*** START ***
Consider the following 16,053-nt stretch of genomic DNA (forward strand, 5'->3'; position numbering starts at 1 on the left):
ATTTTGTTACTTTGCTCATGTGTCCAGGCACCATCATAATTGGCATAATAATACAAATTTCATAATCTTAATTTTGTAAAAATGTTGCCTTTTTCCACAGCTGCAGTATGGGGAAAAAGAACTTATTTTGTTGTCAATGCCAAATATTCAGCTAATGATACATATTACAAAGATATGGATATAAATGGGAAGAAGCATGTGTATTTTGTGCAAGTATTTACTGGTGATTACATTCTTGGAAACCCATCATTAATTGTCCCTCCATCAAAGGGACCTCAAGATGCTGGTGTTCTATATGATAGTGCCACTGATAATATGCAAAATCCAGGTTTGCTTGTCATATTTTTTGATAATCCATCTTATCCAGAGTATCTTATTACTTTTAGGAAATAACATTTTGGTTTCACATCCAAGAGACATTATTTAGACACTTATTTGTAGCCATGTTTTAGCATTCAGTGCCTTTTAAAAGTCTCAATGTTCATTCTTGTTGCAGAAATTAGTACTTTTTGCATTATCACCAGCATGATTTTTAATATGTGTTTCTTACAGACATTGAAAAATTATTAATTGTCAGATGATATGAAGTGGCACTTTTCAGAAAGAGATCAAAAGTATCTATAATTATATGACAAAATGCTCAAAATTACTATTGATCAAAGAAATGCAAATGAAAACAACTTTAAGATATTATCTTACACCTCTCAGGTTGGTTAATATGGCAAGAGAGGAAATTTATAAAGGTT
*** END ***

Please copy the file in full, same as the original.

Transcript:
Consider the following 16,053-nt stretch of genomic DNA (forward strand, 5'->3'; position numbering starts at 1 on the left):
ATTTTGTTACTTTGCTCATGTGTCCAGGCACCATCATAATTGGCATAATAATACAAATTTCATAATCTTAATTTTGTAAAAATGTTGCCTTTTTCCACAGCTGCAGTATGGGGAAAAAGAACTTATTTTGTTGTCAATGCCAAATATTCAGCTAATGATACATATTACAAAGATATGGATATAAATGGGAAGAAGCATGTGTATTTTGTGCAAGTATTTACTGGTGATTACATTCTTGGAAACCCATCATTAATTGTCCCTCCATCAAAGGGACCTCAAGATGCTGGTGTTCTATATGATAGTGCCACTGATAATATGCAAAATCCAGGTTTGCTTGTCATATTTTTTGATAATCCATCTTATCCAGAGTATCTTATTACTTTTAGGAAATAACATTTTGGTTTCACATCCAAGAGACATTATTTAGACACTTATTTGTAGCCATGTTTTAGCATTCAGTGCCTTTTAAAAGTCTCAATGTTCATTCTTGTTGCAGAAATTAGTACTTTTTGCATTATCACCAGCATGATTTTTAATATGTGTTTCTTACAGACATTGAAAAATTATTAATTGTCAGATGATATGAAGTGGCACTTTTCAGAAAGAGATCAAAAGTATCTATAATTATATGACAAAATGCTCAAAATTACTATTGATCAAAGAAATGCAAATGAAAACAACTTTAAGATATTATCTTACACCTCTCAGGTTGGTTAATATGGCAAGAGAGGAAATTTATAAAGGTT